“So how could I get more information? I decided to start a small website. Within weeks we had an invitation from 1977 Records in Tokyo to come play a couple of gigs out there. We also got a request from Detour Records UK that was asking for all our unreleased demos so they could put them on an album they were compiling. We played 2 sold out gigs in Tokyo, and in 2001, we released our first album on Detour; “Coming ready or not!” “The Kids Just Wanna Dance” was then officially re-issued on 1977 Records Japan as a thank you for our gigs.”

 

Stuart’s social media presence is also impressively well developed, I had actually found his Instagram page when he commented on a blogpost I’d shared about the group. It didn't take long for him to respond, a testament to his devotion to networking for the band- an important skill to have in the modern era. What was formerly reduced to  a small, yet fresh and peppy little footnote in Manchester music history has now been expanded into the catalogue that exists online of the group’s history. No longer a footnote, Stuart has managed to uncover the band’s past and expand their reach through all the work they’ve done since their reformation. 

 

“I both created, and continue to maintain the website / Facebook / Instagram. They’re entirely my own work, and I’ve added to them throughout the years. I’ve had people discover the site and then send me dates of when they saw us. I'm always surprised by what's still out there. The reason I started it was to ensure that we were not forgotten, as we were a small part of the Manchester scene. A lot of the big players never mentioned our existence in books and such, but now we’re being mentioned more often.”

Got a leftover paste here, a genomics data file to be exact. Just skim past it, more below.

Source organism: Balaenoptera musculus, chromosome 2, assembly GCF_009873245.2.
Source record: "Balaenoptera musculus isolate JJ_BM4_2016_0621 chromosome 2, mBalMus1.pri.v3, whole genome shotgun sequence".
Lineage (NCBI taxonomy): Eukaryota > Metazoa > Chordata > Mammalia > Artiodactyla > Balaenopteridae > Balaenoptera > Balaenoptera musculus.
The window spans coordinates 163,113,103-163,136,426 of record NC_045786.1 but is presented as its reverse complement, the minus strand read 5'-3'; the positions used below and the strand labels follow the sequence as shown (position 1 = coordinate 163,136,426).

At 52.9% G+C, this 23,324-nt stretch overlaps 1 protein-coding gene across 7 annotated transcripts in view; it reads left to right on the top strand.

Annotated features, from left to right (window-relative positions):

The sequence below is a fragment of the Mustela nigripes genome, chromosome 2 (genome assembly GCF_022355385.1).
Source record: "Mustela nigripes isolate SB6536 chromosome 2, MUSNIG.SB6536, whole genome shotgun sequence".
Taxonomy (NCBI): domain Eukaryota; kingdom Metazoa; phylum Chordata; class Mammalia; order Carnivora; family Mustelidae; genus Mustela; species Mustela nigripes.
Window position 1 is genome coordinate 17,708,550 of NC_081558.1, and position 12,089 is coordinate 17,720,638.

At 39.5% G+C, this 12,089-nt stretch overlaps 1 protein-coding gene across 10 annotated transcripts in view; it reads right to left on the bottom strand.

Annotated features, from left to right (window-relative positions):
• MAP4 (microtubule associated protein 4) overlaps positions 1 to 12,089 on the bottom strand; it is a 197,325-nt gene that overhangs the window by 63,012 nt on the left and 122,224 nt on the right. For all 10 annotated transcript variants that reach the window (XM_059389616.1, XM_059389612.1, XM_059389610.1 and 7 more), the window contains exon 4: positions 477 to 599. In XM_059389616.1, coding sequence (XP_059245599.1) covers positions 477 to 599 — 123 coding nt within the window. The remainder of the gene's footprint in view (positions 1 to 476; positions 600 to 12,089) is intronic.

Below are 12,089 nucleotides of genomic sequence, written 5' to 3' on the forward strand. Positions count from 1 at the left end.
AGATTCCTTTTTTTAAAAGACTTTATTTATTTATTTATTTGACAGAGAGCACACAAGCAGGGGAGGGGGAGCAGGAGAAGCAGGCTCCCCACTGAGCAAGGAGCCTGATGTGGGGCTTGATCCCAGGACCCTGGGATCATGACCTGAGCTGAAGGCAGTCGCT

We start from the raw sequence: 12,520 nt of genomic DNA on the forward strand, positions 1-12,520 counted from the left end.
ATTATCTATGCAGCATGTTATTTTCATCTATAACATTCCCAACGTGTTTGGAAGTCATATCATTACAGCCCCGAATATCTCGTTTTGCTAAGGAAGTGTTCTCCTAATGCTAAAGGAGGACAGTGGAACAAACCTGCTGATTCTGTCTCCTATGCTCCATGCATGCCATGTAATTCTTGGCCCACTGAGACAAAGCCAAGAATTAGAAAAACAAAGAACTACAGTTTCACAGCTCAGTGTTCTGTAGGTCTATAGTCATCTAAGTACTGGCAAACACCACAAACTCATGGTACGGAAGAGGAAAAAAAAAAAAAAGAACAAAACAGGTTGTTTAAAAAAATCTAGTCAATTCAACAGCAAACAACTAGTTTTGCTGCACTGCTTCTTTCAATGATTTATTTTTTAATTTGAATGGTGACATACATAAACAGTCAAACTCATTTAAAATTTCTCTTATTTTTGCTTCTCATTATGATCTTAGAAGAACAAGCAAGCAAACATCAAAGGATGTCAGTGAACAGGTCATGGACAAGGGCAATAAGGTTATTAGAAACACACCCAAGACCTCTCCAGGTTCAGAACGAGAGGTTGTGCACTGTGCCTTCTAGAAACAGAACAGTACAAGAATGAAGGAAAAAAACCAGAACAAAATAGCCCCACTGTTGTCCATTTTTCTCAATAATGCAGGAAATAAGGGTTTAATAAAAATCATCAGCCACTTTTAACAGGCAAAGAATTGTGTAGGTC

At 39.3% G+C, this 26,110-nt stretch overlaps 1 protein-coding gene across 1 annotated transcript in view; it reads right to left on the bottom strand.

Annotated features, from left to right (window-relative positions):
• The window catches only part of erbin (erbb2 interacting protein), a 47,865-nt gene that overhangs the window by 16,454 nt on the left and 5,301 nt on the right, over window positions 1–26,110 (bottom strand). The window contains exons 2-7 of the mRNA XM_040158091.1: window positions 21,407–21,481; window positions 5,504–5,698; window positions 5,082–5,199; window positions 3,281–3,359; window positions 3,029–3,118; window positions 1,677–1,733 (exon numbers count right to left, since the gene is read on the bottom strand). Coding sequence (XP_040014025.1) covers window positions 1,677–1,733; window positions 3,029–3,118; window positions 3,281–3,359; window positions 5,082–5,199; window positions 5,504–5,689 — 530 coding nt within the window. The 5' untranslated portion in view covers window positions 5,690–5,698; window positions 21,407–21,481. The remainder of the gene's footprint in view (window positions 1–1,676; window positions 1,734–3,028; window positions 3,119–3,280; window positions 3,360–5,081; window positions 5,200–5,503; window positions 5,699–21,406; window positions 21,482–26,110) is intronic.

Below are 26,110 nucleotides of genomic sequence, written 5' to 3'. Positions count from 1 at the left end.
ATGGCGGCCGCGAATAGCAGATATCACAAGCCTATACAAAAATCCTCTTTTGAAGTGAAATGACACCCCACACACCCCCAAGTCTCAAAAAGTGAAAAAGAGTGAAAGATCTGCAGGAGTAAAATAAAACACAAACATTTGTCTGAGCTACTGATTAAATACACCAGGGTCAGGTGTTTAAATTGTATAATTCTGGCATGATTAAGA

“Following these successes we re-recorded some more old demos and Steve started writing again, giving us enough material for a follow up album on Detour- “Well … you started it!”, which was released in 2008. We also gave a few tracks to 1977 Records in Japan to release another 2 singles. We went back in 2008 to play 2 gigs in Tokyo, 1 in Fukuoka, 1 in Okayama, and finally 1 in Nagoya.”

 

Despite still maintaining that original fanbase of Manchester kids at the Butcher’s Arms, those devotees of early UK punk who were there to live through it- the newer, international fans of Fast Cars are often far younger than the group themselves, and are not always necessarily interested in other bands from the Fast Cars’ era with more divergent musical styles. Although, there are certainly younger fans who are interested in Fast Cars as a component of the scene- Stuart expressed that many seem to have stumbled across the band when researching their own tastes, and have found similar content to what they already enjoy through the miracle of the internet. 

 

“Our fans in Japan are a younger demographic, most were at least 25 years or more younger, we didn’t see anyone of our age group there. Even the owner of 1977 records is a lot younger than us. They wanted to see original bands from the era, and several UK bands have been out to play there. Age doesn't come into it, they like our songs, so wanted to see us. We played in London last year- again, the audience was about 20 years younger than us, and as it was London, there were people from all over the world that had come to see us. I personally spoke to guys from the USA, Spain, Germany, Sweden, Switzerland and of course the UK. Our fan base is now those that have discovered our music from the internet- people who are interested in “power pop”!

 

Fast cars have always sought to entertain an audience, and to play because they enjoyed playing. Perhaps they were not the haughty, removed sounds and anemic performances that the artistic end of post punk favoured- and nor were they the perfect prepackaged aesthetics of Adam Ant and all his new romantic cronies. But they were, and continue to be, challenging in their own right- never wanting to follow a trend that they don't feel suits them. They continue to be Fast Cars for their own enjoyment, and the enjoyment of those who come to see them.

 

“I’m not sure what the future will bring. I will continue doing things like this for as long as it’s wanted. The band will play when asked, we don’t go looking for gigs, they come to us. A very recent discovery has been those original recordings we did for Polydor, Detour Records managed to retrieve them from the Polydor vaults, so we hope to get them released at some stage. There are 5 songs, one we had completely forgotten about, and four others we had rerecorded in the 2000's as we never thought the originals would surface. We brought the band back together as we were wanted, and that’s our reason to exist. :)”